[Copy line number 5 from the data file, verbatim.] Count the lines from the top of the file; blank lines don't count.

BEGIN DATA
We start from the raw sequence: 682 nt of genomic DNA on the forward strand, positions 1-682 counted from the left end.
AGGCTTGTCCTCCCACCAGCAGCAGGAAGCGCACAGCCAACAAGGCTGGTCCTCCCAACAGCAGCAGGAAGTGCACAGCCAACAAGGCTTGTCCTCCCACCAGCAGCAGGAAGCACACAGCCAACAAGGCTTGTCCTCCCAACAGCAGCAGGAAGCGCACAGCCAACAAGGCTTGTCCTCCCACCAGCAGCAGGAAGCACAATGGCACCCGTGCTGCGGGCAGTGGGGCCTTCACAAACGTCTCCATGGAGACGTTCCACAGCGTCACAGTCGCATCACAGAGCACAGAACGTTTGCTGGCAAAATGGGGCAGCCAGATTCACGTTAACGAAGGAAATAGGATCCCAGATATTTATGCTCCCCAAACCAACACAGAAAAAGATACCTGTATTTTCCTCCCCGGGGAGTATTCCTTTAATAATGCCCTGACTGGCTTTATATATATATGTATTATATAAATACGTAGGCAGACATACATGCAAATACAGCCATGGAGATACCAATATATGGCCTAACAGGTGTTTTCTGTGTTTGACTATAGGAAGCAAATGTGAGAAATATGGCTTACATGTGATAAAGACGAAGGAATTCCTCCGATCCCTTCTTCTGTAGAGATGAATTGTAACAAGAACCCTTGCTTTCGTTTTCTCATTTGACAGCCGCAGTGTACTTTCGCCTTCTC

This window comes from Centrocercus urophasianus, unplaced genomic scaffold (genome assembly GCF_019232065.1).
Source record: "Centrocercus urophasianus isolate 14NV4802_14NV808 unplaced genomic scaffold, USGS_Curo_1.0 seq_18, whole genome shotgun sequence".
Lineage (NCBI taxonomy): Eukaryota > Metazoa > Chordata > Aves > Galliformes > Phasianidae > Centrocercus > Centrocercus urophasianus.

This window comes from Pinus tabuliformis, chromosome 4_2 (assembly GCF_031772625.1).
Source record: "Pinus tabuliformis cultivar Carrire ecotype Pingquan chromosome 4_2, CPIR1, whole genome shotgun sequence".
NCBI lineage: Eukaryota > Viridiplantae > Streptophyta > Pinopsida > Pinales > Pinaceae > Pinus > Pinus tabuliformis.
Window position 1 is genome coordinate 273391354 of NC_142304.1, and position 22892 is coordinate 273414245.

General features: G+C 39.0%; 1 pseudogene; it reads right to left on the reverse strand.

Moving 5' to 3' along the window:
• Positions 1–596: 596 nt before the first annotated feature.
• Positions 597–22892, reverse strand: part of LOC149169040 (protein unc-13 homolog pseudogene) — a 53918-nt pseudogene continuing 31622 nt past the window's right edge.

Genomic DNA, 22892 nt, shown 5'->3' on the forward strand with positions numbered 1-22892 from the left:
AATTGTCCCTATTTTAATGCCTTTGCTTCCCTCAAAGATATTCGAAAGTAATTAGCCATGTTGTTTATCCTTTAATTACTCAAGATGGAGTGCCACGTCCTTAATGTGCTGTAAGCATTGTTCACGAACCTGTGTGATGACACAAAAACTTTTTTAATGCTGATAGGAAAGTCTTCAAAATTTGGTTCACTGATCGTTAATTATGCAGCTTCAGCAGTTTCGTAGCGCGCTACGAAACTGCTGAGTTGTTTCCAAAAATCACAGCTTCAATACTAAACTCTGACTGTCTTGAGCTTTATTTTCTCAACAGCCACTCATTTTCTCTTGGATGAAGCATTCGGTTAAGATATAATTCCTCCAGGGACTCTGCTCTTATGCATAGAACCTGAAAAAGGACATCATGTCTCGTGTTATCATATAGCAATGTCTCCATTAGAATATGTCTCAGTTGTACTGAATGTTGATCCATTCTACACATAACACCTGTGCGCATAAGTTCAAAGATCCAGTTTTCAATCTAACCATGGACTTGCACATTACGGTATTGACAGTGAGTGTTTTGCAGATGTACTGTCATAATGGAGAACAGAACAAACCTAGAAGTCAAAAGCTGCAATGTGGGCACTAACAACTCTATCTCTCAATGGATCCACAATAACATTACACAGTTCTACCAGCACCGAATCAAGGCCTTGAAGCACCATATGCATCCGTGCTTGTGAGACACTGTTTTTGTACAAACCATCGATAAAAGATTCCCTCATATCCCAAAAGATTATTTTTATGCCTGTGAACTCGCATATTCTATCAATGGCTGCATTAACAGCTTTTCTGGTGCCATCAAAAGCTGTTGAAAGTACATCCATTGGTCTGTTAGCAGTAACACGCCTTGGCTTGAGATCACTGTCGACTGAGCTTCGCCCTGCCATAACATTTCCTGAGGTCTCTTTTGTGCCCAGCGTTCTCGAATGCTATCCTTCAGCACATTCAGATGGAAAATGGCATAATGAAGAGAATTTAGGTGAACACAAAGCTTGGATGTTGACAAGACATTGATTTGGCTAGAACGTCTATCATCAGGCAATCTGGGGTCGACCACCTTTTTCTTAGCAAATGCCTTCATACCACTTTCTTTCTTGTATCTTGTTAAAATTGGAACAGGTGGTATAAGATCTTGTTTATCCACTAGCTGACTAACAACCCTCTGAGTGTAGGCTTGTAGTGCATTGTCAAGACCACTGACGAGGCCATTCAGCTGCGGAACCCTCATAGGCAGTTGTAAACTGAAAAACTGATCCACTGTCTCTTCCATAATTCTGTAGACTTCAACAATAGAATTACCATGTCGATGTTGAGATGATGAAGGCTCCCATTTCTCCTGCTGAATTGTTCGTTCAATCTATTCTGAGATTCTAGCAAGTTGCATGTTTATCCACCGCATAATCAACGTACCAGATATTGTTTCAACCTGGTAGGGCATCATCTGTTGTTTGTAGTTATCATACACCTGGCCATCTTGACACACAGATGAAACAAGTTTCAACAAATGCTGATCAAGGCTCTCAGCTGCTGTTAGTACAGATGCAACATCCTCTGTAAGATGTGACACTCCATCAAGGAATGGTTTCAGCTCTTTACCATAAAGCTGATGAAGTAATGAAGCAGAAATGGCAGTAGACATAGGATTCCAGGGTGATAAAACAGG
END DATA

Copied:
Lineage (NCBI taxonomy): Eukaryota > Metazoa > Chordata > Aves > Galliformes > Phasianidae > Centrocercus > Centrocercus urophasianus.